He also beamed from ear to ear as he posed for photos with his fellow centre-left leader, who remarked that his appearance at the summit just hours after taking office was ‘quite extraordinary’.
President Biden famously fell asleep during the COP26 climate summit in Glasgow last year
Mr Albanese, 59, was sworn in as Prime Minister on Monday and immediately flew to Tokyo for the Quad summit with the US, Japan and India.
The alliance was set up to counter the growing assertiveness of China in the Indo-Pacific and the first leaders’ meeting was in Washington DC in 2021.
Mr Albanese will be returning to Australia on Wednesday afternoon after the whirlwind visit.
In his short speech to his fellow leaders, President Biden congratulated Mr Albanese on winning Saturday’s election.
‘Prime Minister Albanese, I welcome you to your first Quad meeting. Like I said, you got sworn in, got on a plane and if you fall asleep while you’re here, it’s OK because I don’t know how you’re doing it,’ he said.
‘It’s really quite extraordinary just getting off the campaign trail as well.
‘Congratulations on your election. When you won and I called you, we greatly appreciate your commitment on being here so soon after taking office.’
Australian Prime Minister Anthony Albanese, left, US President Joe Biden, Indian Prime Minister Narendra Modi are greeted by Japanese Prime Minister Fumio Kishida, right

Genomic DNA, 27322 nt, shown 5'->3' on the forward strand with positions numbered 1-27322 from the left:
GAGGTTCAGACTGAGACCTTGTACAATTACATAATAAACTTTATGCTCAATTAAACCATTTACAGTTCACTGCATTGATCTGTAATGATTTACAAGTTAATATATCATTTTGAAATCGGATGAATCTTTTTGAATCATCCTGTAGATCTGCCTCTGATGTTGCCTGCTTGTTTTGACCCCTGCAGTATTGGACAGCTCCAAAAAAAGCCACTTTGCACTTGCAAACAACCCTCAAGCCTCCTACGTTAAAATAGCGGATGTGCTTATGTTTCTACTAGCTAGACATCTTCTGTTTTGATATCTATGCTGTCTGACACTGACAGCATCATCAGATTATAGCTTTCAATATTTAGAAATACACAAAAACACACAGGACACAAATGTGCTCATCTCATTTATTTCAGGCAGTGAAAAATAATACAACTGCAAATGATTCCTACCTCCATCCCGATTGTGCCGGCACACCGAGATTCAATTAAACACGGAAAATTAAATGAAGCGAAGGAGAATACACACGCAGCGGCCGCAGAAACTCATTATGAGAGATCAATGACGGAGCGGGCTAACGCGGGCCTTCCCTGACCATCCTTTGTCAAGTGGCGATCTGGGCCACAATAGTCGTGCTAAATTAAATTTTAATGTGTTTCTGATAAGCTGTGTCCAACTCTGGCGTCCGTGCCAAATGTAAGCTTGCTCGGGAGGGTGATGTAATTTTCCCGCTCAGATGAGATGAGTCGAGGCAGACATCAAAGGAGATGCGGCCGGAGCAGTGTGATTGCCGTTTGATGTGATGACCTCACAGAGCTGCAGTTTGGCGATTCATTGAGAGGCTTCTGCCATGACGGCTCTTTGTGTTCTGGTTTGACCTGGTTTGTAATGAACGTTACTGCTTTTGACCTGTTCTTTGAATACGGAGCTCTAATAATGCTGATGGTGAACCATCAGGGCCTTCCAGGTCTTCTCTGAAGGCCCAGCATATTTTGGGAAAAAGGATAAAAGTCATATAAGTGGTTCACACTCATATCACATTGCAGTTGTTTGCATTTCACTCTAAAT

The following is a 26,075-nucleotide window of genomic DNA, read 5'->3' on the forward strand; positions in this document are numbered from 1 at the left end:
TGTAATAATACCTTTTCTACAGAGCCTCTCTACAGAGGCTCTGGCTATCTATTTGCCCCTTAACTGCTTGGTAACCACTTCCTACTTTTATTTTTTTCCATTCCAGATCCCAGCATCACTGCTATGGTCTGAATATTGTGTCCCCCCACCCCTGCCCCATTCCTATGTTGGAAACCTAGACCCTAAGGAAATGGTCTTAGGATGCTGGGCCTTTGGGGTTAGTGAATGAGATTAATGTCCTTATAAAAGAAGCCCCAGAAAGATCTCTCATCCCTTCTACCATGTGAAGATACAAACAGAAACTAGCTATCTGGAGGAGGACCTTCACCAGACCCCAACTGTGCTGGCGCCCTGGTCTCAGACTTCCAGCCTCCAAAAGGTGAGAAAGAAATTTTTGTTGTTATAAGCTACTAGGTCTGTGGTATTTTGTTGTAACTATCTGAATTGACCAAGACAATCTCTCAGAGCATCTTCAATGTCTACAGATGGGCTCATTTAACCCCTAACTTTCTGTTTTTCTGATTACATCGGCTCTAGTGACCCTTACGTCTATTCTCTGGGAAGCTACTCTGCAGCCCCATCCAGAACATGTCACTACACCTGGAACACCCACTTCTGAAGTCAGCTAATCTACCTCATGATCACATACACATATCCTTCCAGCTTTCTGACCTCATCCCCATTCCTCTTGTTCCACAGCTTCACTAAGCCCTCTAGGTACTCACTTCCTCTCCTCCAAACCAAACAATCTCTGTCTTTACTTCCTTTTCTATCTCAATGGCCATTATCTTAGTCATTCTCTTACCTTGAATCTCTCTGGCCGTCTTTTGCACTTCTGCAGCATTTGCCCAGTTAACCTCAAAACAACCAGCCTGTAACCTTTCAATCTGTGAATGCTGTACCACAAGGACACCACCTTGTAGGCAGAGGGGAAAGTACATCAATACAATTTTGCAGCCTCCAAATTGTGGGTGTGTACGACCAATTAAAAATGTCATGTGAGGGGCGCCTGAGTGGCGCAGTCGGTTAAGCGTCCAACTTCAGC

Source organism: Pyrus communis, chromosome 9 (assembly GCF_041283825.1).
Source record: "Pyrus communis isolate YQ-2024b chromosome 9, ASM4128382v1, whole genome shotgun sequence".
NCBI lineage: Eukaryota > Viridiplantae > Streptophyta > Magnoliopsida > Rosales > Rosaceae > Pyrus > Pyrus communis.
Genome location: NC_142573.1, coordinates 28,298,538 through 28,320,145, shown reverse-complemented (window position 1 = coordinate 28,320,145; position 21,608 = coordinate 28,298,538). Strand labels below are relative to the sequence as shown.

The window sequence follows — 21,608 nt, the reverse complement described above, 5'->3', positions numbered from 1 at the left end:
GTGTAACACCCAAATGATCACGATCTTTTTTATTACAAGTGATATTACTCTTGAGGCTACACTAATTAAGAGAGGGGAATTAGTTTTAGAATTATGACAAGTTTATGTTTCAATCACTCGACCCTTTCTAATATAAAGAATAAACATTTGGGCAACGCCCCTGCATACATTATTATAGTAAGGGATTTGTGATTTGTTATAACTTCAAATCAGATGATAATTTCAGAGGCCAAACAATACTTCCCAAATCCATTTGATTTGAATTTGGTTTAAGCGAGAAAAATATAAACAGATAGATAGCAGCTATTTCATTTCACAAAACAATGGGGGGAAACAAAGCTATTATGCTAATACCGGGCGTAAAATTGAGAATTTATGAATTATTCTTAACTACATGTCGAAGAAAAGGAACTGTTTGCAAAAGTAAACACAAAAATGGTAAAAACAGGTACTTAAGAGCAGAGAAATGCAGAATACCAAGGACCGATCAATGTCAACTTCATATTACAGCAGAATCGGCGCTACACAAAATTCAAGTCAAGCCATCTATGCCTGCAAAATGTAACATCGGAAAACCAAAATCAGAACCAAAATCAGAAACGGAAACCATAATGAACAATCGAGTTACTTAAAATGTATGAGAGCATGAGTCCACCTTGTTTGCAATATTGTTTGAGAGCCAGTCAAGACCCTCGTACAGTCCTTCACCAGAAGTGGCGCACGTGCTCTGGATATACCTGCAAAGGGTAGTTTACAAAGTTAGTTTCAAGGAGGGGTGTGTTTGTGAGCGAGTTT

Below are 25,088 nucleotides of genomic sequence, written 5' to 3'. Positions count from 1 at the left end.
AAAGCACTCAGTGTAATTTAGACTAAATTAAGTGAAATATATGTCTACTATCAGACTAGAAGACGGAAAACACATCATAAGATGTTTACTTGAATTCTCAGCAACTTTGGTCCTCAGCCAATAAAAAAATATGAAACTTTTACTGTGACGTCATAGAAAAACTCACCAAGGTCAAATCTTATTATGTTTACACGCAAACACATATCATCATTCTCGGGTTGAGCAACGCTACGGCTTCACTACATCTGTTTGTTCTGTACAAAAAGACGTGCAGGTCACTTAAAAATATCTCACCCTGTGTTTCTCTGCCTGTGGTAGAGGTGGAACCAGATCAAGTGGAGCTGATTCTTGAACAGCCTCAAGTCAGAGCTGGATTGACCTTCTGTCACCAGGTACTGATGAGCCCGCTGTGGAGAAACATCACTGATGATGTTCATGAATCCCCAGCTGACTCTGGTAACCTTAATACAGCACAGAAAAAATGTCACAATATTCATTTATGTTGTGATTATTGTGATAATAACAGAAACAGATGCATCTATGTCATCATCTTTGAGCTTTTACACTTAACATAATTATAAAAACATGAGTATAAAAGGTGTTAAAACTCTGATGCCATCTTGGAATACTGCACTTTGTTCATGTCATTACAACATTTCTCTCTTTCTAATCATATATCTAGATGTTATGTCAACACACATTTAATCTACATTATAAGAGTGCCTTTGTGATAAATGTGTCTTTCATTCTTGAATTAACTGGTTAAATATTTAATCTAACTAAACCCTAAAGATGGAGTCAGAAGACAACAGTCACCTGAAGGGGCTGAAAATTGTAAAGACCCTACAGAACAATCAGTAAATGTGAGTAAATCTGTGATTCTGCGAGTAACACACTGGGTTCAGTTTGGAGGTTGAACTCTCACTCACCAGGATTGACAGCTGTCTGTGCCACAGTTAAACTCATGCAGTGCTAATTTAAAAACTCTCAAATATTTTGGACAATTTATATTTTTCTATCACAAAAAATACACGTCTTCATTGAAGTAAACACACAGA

Australian Prime Minister Anthony Albanese speaks during the Quad leaders summit meeting
The four leaders waved for the cameras as they posed for photos at the summit in Tokyo
Mr Albanese said that Australia’s commitment to the Quad remained steadfast despite the change in government.
‘We have had a change of government in Australia, but Australia’s commitment to the Quad has not changed and will not change,’ he said.
‘And our commitment to ASEAN (an alliance of south-east Asian nations) and its centrality has not changed.
‘My government has already committed to a greater focus on South-East Asia, including the appointment of a Special Envoy for the region and $470million in additional foreign aid over the next four years.’
Mr Albanese also talked up his increased commitments on tackling climate change and spoke about his aim to reduce emissions by 43 per cent by 2030.
‘The new Australian Government’s priorities align with the Quad agenda – taking action on claimant change, and building a stronger and more resilient Indo-Pacific region through better economic security, better cybersecurity, better energy security and better environmental and health security,’ he said.
‘Our cooperation is built on the values that we share – a commitment to representative democracy, the rule of law and the right to live in peace.’
All four leaders talked about securing a ‘free, open Indo-Pacific’.
US President Joe Biden meets Quad Summit leaders Japan’s Prime Minister Fumio Kishida, India’s Prime Minister Narendra Modi and Australia’s Prime Minister Anthony Albanese
Mr Albanese said that Australia’s commitment to the Quad remained steadfast despite the change in government
China’s olive branch to Australia
By Peter Vincent
China appears to have offered Australia an olive branch in the wake of Anthony Albanese ‘s election but the new Prime Minister is already talking tough on Beijing.
An editorial in the state media mouthpiece, Global Times , described the election result as ‘a turning point’ and reminded its readers that relations with Australia had been ‘mutually beneficial’ for 50 years.